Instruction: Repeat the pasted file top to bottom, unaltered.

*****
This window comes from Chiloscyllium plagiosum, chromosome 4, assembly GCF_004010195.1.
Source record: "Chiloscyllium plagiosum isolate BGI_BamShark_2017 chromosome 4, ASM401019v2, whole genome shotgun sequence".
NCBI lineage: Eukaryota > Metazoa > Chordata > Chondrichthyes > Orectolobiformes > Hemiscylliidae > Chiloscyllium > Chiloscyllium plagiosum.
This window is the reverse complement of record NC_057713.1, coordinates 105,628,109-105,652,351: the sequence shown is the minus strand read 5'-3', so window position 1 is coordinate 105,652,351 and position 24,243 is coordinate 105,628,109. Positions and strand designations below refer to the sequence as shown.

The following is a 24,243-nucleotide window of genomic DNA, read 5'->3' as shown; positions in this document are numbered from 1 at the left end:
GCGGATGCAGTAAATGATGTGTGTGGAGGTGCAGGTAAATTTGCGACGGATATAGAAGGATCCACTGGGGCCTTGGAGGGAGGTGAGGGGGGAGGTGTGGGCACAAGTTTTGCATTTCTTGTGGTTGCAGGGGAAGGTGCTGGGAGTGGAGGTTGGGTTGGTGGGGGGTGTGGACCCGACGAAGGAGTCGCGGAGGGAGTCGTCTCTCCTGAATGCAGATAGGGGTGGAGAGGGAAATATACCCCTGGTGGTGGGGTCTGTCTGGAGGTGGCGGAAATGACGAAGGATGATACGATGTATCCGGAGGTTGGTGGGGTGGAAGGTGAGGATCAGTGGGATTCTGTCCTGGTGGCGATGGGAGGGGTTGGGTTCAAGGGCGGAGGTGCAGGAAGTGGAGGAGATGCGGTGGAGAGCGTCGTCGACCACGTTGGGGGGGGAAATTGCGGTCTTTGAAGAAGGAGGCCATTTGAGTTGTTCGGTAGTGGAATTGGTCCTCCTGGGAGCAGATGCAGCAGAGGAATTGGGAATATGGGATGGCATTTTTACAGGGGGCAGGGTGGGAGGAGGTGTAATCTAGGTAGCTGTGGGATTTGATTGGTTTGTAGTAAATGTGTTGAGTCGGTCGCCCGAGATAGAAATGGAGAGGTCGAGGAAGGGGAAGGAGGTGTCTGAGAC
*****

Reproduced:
This window comes from Chiloscyllium plagiosum, chromosome 4, assembly GCF_004010195.1.
Source record: "Chiloscyllium plagiosum isolate BGI_BamShark_2017 chromosome 4, ASM401019v2, whole genome shotgun sequence".
NCBI lineage: Eukaryota > Metazoa > Chordata > Chondrichthyes > Orectolobiformes > Hemiscylliidae > Chiloscyllium > Chiloscyllium plagiosum.
This window is the reverse complement of record NC_057713.1, coordinates 105,628,109-105,652,351: the sequence shown is the minus strand read 5'-3', so window position 1 is coordinate 105,652,351 and position 24,243 is coordinate 105,628,109. Positions and strand designations below refer to the sequence as shown.

The following is a 24,243-nucleotide window of genomic DNA, read 5'->3' as shown; positions in this document are numbered from 1 at the left end:
GCGGATGCAGTAAATGATGTGTGTGGAGGTGCAGGTAAATTTGCGACGGATATAGAAGGATCCACTGGGGCCTTGGAGGGAGGTGAGGGGGGAGGTGTGGGCACAAGTTTTGCATTTCTTGTGGTTGCAGGGGAAGGTGCTGGGAGTGGAGGTTGGGTTGGTGGGGGGTGTGGACCCGACGAAGGAGTCGCGGAGGGAGTCGTCTCTCCTGAATGCAGATAGGGGTGGAGAGGGAAATATACCCCTGGTGGTGGGGTCTGTCTGGAGGTGGCGGAAATGACGAAGGATGATACGATGTATCCGGAGGTTGGTGGGGTGGAAGGTGAGGATCAGTGGGATTCTGTCCTGGTGGCGATGGGAGGGGTTGGGTTCAAGGGCGGAGGTGCAGGAAGTGGAGGAGATGCGGTGGAGAGCGTCGTCGACCACGTTGGGGGGGGAAATTGCGGTCTTTGAAGAAGGAGGCCATTTGAGTTGTTCGGTAGTGGAATTGGTCCTCCTGGGAGCAGATGCAGCAGAGGAATTGGGAATATGGGATGGCATTTTTACAGGGGGCAGGGTGGGAGGAGGTGTAATCTAGGTAGCTGTGGGATTTGATTGGTTTGTAGTAAATGTGTTGAGTCGGTCGCCCGAGATAGAAATGGAGAGGTCGAGGAAGGGGAAGGAGGTGTCTGAGAC